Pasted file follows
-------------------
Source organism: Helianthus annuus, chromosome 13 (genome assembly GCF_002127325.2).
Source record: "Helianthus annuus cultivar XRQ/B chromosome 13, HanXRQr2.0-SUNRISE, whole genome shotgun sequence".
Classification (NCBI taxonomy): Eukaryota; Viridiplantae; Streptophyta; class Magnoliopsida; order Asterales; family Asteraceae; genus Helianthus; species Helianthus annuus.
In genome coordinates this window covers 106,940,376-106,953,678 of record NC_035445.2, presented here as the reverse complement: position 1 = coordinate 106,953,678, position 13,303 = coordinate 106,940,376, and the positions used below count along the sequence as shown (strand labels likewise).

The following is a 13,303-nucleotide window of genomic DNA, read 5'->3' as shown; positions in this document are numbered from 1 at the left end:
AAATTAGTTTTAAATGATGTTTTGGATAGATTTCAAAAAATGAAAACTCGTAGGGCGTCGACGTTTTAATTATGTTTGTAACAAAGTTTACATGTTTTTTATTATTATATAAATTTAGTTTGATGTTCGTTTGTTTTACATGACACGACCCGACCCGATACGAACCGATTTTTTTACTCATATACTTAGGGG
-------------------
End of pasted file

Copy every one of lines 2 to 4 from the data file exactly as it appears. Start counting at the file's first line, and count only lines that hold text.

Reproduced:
Source record: "Helianthus annuus cultivar XRQ/B chromosome 13, HanXRQr2.0-SUNRISE, whole genome shotgun sequence".
Classification (NCBI taxonomy): Eukaryota; Viridiplantae; Streptophyta; class Magnoliopsida; order Asterales; family Asteraceae; genus Helianthus; species Helianthus annuus.
In genome coordinates this window covers 106,940,376-106,953,678 of record NC_035445.2, presented here as the reverse complement: position 1 = coordinate 106,953,678, position 13,303 = coordinate 106,940,376, and the positions used below count along the sequence as shown (strand labels likewise).